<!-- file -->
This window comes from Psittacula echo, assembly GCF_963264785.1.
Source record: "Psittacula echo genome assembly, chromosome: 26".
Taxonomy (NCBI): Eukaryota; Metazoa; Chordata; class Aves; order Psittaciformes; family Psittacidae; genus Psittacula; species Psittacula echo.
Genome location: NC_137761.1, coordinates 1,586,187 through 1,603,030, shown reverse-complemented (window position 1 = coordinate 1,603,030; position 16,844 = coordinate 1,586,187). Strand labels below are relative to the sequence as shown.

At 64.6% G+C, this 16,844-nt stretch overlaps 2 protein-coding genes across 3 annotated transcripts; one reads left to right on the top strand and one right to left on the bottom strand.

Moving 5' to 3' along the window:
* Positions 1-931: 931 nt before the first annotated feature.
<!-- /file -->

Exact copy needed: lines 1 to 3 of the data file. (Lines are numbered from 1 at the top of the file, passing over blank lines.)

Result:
This window comes from Psittacula echo, assembly GCF_963264785.1.
Source record: "Psittacula echo genome assembly, chromosome: 26".
Taxonomy (NCBI): Eukaryota; Metazoa; Chordata; class Aves; order Psittaciformes; family Psittacidae; genus Psittacula; species Psittacula echo.